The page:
We might feel ‘safe’ in an unavailable relationship because we don’t have to be vulnerable. We, even if we don’t admit it, have an idea of how things are going to work out. Sure, we’ll try to be the exception to the rule. Still, when push comes to shove, and it doesn’t work out, we get to validate our beliefs. We get to be right. We feel justified in our fears because we believe the outcome is more evidence that corroborates our beliefs.

With the fear of uncertainty, we adopt The Long Shot Mentality. We effectively accept failure from the outset (even if we won’t admit it).

We effectively tell ourselves, “I only want to step up, be vulnerable and give it my absolute best shot if I’m guaranteed that I won’t be disappointed.” And obviously, because uncertainty is one of life’s inevitables, we secretly accept failure and give ourselves permission to follow our pattern.

Initially, becoming a mother really triggered my fear of uncertainty. From worrying Em had been in an accident if he was late to worrying about the kids being ill or something happening to them or us. One day, as I freaked myself out despite the fact that picking up the phone would have put my mind at ease, I realised that my fear of uncertainty and worrying that I couldn’t control the uncontrollable was robbing me of my inner peace.

I was robbing myself of my inner peace, not uncertainty.

Thoughts still pop up – it’s natural – but I don’t feed them. A childhood friend lost his daughter recently, and it was a stark reminder that I could spend my life feeding my fears about what might happen and trying to avoid having a stake in anything that might bring loss and pain, but really all that will happen is that I will miss out on love. I’ll miss out on living.

Trying to avoid uncertainty lends itself to entitlement, and not too far behind that is obsessing. We work out what we think are the conditions to control uncertainty and then when we feel anxious. Or something doesn’t go as predicted, and we feel robbed and hurt because based on the conditions that we felt would allow us to be OK and even bring reward, our prediction hasn’t worked and so uncertainty is ‘back’ despite it never leaving. We equate uncertainty with us not being okay, when actually, it’s nothing to do with whether we’re OK or “good enough.” Our not being okay is about losing command over ourselves and our happiness because we’re trying to control the uncontrollable.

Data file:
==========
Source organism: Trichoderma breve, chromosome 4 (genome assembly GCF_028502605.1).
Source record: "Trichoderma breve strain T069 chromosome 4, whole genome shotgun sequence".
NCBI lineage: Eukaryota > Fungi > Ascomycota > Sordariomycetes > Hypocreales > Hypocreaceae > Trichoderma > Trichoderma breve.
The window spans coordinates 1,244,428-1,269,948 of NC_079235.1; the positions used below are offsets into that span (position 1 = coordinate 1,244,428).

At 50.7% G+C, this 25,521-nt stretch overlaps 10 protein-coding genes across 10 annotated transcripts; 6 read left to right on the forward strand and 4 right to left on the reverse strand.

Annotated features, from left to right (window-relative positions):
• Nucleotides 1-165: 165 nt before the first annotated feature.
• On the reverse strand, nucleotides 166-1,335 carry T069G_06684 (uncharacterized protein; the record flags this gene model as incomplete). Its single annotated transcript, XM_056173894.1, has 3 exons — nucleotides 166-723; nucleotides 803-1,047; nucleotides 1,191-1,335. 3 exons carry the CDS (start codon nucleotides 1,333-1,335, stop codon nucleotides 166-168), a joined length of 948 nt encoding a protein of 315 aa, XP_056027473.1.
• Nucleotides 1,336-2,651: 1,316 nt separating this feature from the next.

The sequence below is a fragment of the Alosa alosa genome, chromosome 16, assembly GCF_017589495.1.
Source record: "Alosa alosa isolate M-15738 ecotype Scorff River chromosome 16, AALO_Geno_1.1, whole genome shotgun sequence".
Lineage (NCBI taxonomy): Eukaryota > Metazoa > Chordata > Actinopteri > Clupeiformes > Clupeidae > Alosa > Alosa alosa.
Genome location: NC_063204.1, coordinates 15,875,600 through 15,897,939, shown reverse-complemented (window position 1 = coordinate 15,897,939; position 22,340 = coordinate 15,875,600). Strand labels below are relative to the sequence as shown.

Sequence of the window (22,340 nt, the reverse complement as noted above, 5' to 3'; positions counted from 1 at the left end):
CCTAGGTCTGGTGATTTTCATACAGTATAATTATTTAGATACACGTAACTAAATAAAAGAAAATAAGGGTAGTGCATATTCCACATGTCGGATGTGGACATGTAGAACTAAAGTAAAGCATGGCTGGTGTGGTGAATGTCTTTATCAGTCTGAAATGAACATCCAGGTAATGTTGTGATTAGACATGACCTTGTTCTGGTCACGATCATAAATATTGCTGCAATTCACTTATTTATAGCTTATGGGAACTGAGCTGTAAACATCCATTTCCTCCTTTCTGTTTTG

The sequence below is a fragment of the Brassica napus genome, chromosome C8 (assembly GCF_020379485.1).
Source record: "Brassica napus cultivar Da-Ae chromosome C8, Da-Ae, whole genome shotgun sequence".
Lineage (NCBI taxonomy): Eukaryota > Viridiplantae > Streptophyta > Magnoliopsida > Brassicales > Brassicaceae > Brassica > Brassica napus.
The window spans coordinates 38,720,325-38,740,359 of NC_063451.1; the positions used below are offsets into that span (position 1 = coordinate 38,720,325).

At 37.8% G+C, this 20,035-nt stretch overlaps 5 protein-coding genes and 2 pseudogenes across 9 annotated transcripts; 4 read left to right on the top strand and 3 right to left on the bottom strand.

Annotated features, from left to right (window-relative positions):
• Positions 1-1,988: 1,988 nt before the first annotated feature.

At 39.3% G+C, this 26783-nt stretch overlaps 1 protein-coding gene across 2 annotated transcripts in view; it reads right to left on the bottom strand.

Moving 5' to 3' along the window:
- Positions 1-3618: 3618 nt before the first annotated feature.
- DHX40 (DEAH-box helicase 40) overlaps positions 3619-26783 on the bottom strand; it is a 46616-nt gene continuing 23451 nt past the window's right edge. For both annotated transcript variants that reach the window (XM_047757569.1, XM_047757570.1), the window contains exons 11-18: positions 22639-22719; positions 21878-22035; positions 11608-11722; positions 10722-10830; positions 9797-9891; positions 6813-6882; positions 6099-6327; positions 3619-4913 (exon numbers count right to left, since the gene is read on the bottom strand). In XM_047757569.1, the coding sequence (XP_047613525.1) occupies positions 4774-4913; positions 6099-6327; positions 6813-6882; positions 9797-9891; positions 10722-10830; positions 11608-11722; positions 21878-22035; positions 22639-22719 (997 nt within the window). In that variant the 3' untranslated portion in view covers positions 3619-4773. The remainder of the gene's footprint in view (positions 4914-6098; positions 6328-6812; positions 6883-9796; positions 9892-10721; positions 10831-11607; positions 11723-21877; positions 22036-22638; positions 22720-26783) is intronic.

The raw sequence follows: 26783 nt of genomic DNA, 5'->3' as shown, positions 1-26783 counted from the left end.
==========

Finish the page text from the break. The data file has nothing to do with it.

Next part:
We cause ourselves unnecessary pain by trying to imagine what the pain about something might be like, feeding it, ruminating, and then, after living out our lives in our imaginations, holding us back in real life. If I think really hard about anything I’m afraid of and feed it with fear thoughts, I can conjure up all sorts of unpleasant feelings and images.

All of this dining off of a fear of uncertainty is akin to living life with a permanent Imagination Hangover.

We mistake the existence of anxiety as indicative of a threat when, actually, the anxiety is increasing because we’re feeding it. We’re trying to cup the ocean in our hands.

The way to deal with the unknown without losing it in the now is to work on 1) being mindful (conscious, aware, and present) and 2) the sources of your anxiety.

Keep a Feelings Diary and identify your cues and triggers. Look at where you are not engaging in self-care and home in on where you’re not talking back to yourself. Thoughts pop up, but you don’t have to chase after them. Why can’t they just pass by?

We can’t change uncertainty, but we can change our relationship with it by changing our relationship with ourselves.

Take care of you.

Your thoughts?